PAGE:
None of the reviews were published before the guideline was finalised. We relied on preliminary summary of findings tables and evidence profiles for the guideline process. We’re now busy finalising the reviews for final peer review and publication and hope to see all of them published before the end of 2019.
Can you tell us about the Cochrane Reviews that have contributed to the guideline?
Most of the reviews were intervention reviews and focused on the effectiveness of these digital health interventions included in the guideline. However, two of the intervention reviews also included other types of data that could tell us something about how people are using these digital systems in practice and what influences their use. And two of the reviews were qualitative evidence syntheses. We used these qualitative evidence syntheses to answer questions about the acceptability of the interventions to different stakeholders, including service users and health care providers, as well as the feasibility of implementing these interventions and their impacts on equity and human rights. These qualitative evidence syntheses add to the growing body of such reviews within the Cochrane Public Health and Health Systems Network.
The guideline uses the GRADE Evidence to Decision Framework, why do you think this is important?
The GRADE Evidence-to-Decision framework is a key tool for helping decision makers with the process of moving from the best available evidence to a decision or recommendation. It helps decision makers, such as Guideline Development Groups, consider all important factors in a systematic and balanced way and makes the decision process more transparent to others, such as users at the country level. The framework presents in a condensed format the best available evidence for pros and cons of each option or intervention, including evidence on effectiveness and on the acceptability and feasibility of interventions. WHO has used the GRADE Evidence-to-Decision framework in this guideline – this means that there is a call for different types of evidence in addition to evidence of effectiveness.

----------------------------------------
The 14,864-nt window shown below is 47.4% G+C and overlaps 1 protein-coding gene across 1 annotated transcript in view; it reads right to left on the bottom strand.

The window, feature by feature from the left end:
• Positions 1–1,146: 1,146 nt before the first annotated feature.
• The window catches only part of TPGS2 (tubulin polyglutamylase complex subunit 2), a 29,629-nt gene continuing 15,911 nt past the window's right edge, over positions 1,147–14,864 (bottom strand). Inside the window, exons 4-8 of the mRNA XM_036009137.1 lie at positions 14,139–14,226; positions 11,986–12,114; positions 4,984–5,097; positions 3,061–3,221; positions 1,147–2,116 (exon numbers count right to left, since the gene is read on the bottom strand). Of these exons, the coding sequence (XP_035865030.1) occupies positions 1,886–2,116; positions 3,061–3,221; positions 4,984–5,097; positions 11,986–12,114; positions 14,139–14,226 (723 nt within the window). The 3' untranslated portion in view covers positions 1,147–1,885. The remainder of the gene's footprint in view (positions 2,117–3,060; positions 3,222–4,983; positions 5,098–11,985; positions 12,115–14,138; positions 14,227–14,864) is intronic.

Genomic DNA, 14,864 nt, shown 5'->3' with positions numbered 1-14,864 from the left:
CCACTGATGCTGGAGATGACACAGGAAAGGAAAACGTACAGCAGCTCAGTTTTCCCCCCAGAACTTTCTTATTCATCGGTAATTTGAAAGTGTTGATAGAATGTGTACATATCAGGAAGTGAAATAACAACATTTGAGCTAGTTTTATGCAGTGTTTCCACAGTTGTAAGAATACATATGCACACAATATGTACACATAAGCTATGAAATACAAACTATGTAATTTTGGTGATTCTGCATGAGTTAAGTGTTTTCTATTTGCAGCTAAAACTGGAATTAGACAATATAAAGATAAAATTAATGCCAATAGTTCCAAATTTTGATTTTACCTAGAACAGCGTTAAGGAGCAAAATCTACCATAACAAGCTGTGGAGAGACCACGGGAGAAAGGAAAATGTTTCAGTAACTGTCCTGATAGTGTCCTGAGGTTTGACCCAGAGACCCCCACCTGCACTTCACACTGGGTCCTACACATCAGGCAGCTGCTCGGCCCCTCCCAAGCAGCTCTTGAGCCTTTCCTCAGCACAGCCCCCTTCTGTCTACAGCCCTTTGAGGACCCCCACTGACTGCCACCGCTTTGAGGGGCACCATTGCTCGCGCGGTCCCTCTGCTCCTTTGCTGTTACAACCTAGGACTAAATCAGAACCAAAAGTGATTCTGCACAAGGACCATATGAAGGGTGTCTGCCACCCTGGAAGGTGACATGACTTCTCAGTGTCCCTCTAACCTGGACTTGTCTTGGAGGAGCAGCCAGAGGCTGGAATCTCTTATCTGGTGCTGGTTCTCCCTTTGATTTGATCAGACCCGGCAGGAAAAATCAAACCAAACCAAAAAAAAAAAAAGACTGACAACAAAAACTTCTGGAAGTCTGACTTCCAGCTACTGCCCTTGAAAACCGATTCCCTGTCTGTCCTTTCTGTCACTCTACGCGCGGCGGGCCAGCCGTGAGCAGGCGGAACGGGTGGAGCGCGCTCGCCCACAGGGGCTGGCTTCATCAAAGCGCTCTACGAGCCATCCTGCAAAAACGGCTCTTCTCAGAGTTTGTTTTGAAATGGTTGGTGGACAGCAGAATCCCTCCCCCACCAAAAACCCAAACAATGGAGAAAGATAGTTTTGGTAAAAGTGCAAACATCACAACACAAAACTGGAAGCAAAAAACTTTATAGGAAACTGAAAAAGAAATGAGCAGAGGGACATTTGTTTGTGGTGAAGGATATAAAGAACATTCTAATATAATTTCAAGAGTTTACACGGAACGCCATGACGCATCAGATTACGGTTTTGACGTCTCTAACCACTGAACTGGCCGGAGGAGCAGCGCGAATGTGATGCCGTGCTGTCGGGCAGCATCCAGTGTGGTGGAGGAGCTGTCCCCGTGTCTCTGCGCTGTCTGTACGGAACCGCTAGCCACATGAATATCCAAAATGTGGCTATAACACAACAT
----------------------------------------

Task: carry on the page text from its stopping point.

How valuable do you think the Cochrane reviews have been in terms of their contribution to the guideline?
Despite widespread enthusiasm in many settings around the use of digital interventions delivered via mobile phones, the reviews showed a number of evidence gaps, and the evidence we did find was often of low or very low certainty. There was some evidence of impacts on health outcomes, but in many other cases, the available evidence suggests that these types of interventions may make little or no difference to the outcomes that were measured. The qualitative evidence can perhaps explain some of these results – it pointed to quite a few problems with the feasibility of these types of programmes, particularly in settings with weak health systems. The qualitative evidence also showed a number of acceptability issues, for instance tied to the privacy and confidentiality of information, as well as equity issues.
Although most of the digital interventions have been recommended by the WHO, the guideline made some recommendations conditional in response to some of the feasibility and acceptability issues identified. The WHO also highlighted acceptability, feasibility and equity issues – drawing on evidence from Cochrane qualitative evidence syntheses – when presenting implementation considerations to its end users. As all interventions have benefits and harms, use resources and need to be accepted by those to whom they are directed, it is important that recommendations are not simply based on enthusiasm and assumptions about benefits that may not be valid. The Cochrane reviews helped ensure that the recommendations were informed by the best available global evidence. Based on the findings of these reviews and the deliberations of the Guideline Development Group, the guideline also describes important research gaps to inform future studies in this field.